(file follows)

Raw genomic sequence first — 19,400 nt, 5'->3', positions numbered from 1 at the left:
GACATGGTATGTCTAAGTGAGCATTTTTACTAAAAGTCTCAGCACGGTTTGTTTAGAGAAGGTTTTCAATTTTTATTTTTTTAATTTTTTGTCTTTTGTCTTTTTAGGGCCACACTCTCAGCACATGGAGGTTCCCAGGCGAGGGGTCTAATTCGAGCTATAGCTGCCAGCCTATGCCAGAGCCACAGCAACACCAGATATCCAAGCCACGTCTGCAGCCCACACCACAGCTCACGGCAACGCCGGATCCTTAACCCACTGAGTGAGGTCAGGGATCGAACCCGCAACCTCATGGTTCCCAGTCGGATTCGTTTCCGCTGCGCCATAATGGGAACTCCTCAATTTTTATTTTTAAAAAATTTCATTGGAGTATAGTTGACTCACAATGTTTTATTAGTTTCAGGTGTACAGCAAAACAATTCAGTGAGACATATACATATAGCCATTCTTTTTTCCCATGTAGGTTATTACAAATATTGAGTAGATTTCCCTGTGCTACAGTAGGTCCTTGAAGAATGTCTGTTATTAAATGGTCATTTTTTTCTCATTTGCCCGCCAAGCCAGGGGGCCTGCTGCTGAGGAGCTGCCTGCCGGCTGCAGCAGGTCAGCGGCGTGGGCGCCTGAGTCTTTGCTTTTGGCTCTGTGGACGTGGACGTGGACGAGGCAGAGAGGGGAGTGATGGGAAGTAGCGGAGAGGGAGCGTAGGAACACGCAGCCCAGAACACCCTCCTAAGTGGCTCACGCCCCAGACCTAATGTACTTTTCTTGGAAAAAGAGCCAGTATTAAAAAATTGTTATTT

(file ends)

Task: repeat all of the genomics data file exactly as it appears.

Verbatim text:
Raw genomic sequence first — 19,400 nt, 5'->3', positions numbered from 1 at the left:
GACATGGTATGTCTAAGTGAGCATTTTTACTAAAAGTCTCAGCACGGTTTGTTTAGAGAAGGTTTTCAATTTTTATTTTTTTAATTTTTTGTCTTTTGTCTTTTTAGGGCCACACTCTCAGCACATGGAGGTTCCCAGGCGAGGGGTCTAATTCGAGCTATAGCTGCCAGCCTATGCCAGAGCCACAGCAACACCAGATATCCAAGCCACGTCTGCAGCCCACACCACAGCTCACGGCAACGCCGGATCCTTAACCCACTGAGTGAGGTCAGGGATCGAACCCGCAACCTCATGGTTCCCAGTCGGATTCGTTTCCGCTGCGCCATAATGGGAACTCCTCAATTTTTATTTTTAAAAAATTTCATTGGAGTATAGTTGACTCACAATGTTTTATTAGTTTCAGGTGTACAGCAAAACAATTCAGTGAGACATATACATATAGCCATTCTTTTTTCCCATGTAGGTTATTACAAATATTGAGTAGATTTCCCTGTGCTACAGTAGGTCCTTGAAGAATGTCTGTTATTAAATGGTCATTTTTTTCTCATTTGCCCGCCAAGCCAGGGGGCCTGCTGCTGAGGAGCTGCCTGCCGGCTGCAGCAGGTCAGCGGCGTGGGCGCCTGAGTCTTTGCTTTTGGCTCTGTGGACGTGGACGTGGACGAGGCAGAGAGGGGAGTGATGGGAAGTAGCGGAGAGGGAGCGTAGGAACACGCAGCCCAGAACACCCTCCTAAGTGGCTCACGCCCCAGACCTAATGTACTTTTCTTGGAAAAAGAGCCAGTATTAAAAAATTGTTATTT